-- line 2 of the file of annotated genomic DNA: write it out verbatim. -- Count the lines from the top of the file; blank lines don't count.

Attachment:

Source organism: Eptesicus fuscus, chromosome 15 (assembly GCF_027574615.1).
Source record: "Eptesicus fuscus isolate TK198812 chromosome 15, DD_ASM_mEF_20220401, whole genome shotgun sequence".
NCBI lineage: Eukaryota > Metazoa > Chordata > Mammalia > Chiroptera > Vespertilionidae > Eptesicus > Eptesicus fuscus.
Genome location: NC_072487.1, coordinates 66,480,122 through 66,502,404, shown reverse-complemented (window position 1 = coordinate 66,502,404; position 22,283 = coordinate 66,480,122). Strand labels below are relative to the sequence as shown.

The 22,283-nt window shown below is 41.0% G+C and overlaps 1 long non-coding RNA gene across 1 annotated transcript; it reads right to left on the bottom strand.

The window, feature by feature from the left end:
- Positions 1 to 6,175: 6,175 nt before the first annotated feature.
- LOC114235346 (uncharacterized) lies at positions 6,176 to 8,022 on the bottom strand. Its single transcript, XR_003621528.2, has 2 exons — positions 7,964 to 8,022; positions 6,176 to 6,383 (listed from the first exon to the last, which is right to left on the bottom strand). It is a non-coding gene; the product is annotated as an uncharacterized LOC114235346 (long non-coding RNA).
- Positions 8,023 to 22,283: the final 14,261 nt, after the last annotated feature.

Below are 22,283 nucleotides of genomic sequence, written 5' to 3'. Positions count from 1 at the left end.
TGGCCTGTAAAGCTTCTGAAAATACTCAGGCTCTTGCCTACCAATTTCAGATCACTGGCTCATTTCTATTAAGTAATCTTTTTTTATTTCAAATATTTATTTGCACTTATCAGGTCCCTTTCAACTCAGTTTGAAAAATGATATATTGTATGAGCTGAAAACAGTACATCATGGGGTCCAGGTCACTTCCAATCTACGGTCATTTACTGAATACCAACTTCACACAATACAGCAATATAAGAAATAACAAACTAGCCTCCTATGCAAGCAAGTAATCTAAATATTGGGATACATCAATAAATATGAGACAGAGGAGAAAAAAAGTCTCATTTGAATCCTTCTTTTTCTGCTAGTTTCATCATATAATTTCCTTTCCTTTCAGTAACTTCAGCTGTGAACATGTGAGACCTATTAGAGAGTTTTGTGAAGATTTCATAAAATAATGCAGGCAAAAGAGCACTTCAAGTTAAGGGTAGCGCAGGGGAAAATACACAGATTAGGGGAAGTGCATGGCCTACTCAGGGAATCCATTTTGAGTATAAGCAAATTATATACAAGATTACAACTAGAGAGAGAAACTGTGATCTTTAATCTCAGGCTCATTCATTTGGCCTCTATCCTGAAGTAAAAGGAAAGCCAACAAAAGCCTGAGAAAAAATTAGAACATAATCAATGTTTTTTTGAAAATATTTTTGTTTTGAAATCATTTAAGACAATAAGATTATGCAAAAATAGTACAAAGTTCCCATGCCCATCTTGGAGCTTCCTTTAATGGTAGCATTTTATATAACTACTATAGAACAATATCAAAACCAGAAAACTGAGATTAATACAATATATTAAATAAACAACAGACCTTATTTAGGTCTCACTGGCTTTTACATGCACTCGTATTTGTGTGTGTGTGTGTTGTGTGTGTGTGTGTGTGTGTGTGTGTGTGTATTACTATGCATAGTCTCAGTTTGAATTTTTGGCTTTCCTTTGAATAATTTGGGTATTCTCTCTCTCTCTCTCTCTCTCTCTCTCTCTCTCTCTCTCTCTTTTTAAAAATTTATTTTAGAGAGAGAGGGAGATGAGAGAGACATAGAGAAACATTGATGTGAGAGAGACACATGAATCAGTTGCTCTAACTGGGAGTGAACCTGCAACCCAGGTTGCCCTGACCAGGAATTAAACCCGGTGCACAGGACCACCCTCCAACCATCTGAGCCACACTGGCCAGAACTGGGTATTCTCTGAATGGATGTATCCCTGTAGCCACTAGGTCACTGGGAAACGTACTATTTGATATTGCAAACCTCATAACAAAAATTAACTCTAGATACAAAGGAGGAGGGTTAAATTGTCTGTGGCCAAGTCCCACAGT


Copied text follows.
Source record: "Eptesicus fuscus isolate TK198812 chromosome 15, DD_ASM_mEF_20220401, whole genome shotgun sequence".